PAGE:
I saw your YouTube station. Does it take a lot to have your own “station” where your students can view your stuff? Could you explain how you do it? How do you video students and have them view it on the spot? Do you do that? That would have to be done with a laptop, right?
It’s incredibly easy to set up a YouTube station. It’s considerably less so to navigate the site and figure things out once you’re signed in! YouTube is definitely not the most intuitive site I’ve used, but it is well worth it to set up an account and put in the time to figure it out. It’s actually very simple to use once you figure out how to navigate to the right options. There are a ton of features that I haven’t fully tapped into yet, but I’ve actually been exploring some of the options more in depth recently and had fun experimenting with uploading directly from my phone!
YouTube is the largest on-line video repository, but there are a number of other sites that provide similar services. Here’s a webpage that has a Video Embedding Comparison that I found helpful. Here’s another Online Video Sharing Comparison Matrix that gives a handy overview of the plethora of options.
If you opt to go with YouTube, once you sign up and sign in to your account, it’s as easy as clicking the “Upload” link and then either selecting the video file from your computer or choosing the “Record from webcam” option. YouTube supports a wide variety of video file formats. I have used clips from my camcorder, the lesser quality video recording feature on my digital camera, and (as I mentioned above) even from the video capabilities on my phone. With the camcorder and camera options, I just upload/transfer the video to my computer first and then it is available to upload to YouTube. With my phone, I was able to send it directly to YouTube using the unique address provided for my channel.
If you use the “Record from webcam” option, you either need a built-in webcam on your computer or a stand-alone webcam that can be purchased from any computer store. They are relatively inexpensive and would probably allow for even greater flexibility with placement than a built-in webcam (you should have seen the contortions I had to go through with my laptop when I was doing Skype lessons with a student in order to demonstrate something on the piano to her! :-)).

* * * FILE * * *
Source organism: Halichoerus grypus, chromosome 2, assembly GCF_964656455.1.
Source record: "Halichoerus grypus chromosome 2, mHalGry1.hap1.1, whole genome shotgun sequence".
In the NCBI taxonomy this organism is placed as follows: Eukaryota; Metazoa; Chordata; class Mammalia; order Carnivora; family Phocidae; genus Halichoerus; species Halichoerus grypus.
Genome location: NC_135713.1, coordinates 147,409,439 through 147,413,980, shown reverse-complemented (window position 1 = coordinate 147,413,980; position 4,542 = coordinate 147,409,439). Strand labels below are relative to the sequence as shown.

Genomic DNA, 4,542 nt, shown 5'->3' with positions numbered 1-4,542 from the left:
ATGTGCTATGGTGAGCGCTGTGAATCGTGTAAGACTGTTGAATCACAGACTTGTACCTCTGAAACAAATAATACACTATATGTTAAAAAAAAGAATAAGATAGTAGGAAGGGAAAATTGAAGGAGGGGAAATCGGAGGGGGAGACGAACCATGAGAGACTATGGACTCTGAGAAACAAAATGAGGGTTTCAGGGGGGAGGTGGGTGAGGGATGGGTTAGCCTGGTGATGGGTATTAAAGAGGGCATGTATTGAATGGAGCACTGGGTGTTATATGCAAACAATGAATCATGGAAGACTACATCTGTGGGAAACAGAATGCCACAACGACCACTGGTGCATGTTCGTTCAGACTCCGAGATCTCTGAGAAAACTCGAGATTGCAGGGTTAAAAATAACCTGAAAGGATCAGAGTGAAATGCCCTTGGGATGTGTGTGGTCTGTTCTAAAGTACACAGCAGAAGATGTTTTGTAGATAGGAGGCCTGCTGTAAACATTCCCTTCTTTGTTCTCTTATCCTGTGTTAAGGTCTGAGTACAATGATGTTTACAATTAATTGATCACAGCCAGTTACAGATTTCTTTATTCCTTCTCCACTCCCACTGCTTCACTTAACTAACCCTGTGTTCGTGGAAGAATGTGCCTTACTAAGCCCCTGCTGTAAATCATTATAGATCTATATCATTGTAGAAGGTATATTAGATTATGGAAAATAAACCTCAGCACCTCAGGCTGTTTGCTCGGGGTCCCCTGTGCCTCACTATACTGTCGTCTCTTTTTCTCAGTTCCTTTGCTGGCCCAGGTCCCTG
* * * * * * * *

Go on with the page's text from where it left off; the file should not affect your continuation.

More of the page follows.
Uploading video clips to the computer and/or YouTube gives the student a larger image to view, but I frequently just do all the filming and viewing from the camera for the sake of time. Even seeing a small image and listening to less-than-pristine sound quality can give them a better perspective of their playing and help them understand what improvements need to be made.
If you’ve been trying to decide whether or not to set up an online video sharing account for your studio, I hope you give it a try. It’s a ton of fun! And keep in mind that you can make your channel public (viewable to anyone) or private (restricted to those to whom you grant access), so that you can protect the privacy of your students, if necessary. I have my studio families sign a release form granting permission to post their picture on-line. And they are always thrilled when I tell them that I’m going to post their performance on YouTube! 🙂
Remember, if you have a question you’d like to contribute to next week’s Monday Mailbag, leave it in the comments below or send me an e-mail sometime this week with Monday Mailbag in the subject line!